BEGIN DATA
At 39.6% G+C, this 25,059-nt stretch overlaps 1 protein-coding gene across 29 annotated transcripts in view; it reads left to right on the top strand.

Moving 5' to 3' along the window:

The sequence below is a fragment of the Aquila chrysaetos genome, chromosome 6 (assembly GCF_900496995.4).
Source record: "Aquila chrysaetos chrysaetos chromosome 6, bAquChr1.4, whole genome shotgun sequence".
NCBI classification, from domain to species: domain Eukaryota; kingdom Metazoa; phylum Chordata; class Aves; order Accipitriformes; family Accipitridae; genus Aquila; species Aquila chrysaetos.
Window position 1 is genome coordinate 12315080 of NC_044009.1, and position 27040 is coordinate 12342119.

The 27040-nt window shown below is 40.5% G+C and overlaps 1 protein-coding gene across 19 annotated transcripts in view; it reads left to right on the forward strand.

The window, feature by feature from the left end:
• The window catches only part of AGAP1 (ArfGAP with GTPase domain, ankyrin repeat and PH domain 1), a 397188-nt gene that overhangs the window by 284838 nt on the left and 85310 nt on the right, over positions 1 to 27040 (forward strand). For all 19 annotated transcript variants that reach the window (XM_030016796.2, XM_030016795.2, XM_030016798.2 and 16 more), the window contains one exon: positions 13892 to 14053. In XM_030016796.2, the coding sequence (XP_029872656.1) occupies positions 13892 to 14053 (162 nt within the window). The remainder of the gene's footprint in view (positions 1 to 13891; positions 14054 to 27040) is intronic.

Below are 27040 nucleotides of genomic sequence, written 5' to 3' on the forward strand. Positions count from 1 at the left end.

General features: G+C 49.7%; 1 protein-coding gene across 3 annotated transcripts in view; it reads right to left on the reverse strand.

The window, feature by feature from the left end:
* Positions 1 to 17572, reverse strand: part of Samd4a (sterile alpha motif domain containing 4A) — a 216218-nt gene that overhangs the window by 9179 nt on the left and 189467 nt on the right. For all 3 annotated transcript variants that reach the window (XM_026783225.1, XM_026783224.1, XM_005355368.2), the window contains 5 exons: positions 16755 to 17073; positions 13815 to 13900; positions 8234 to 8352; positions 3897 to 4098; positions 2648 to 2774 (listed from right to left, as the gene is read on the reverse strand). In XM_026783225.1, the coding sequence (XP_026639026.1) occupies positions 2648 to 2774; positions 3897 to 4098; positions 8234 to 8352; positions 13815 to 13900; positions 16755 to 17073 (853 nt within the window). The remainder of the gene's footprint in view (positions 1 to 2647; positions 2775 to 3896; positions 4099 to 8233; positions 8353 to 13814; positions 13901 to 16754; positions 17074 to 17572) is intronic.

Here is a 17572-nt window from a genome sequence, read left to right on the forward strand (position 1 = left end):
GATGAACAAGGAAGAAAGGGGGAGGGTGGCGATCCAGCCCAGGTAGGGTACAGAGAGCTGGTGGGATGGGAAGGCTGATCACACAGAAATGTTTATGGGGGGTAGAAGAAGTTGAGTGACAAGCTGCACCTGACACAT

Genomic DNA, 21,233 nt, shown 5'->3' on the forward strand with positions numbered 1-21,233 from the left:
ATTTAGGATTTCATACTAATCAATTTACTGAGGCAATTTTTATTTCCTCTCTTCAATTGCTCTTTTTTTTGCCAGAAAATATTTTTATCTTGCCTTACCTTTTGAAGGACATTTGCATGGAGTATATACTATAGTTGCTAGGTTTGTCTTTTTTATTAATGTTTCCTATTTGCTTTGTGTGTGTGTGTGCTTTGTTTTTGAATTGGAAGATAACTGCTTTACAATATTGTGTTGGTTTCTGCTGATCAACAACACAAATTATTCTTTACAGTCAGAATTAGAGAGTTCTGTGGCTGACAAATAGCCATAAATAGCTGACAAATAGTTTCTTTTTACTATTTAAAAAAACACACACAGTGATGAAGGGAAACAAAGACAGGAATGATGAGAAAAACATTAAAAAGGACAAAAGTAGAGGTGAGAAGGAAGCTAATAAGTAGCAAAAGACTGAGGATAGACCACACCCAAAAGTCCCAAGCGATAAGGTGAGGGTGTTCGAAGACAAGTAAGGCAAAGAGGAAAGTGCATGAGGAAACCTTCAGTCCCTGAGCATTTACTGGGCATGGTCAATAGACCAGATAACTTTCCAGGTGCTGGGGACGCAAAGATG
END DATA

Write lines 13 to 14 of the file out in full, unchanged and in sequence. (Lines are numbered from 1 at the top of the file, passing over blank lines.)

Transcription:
* Positions 1 to 17572, reverse strand: part of Samd4a (sterile alpha motif domain containing 4A) — a 216218-nt gene that overhangs the window by 9179 nt on the left and 189467 nt on the right. For all 3 annotated transcript variants that reach the window (XM_026783225.1, XM_026783224.1, XM_005355368.2), the window contains 5 exons: positions 16755 to 17073; positions 13815 to 13900; positions 8234 to 8352; positions 3897 to 4098; positions 2648 to 2774 (listed from right to left, as the gene is read on the reverse strand). In XM_026783225.1, the coding sequence (XP_026639026.1) occupies positions 2648 to 2774; positions 3897 to 4098; positions 8234 to 8352; positions 13815 to 13900; positions 16755 to 17073 (853 nt within the window). The remainder of the gene's footprint in view (positions 1 to 2647; positions 2775 to 3896; positions 4099 to 8233; positions 8353 to 13814; positions 13901 to 16754; positions 17074 to 17572) is intronic.

Here is a 17572-nt window from a genome sequence, read left to right on the forward strand (position 1 = left end):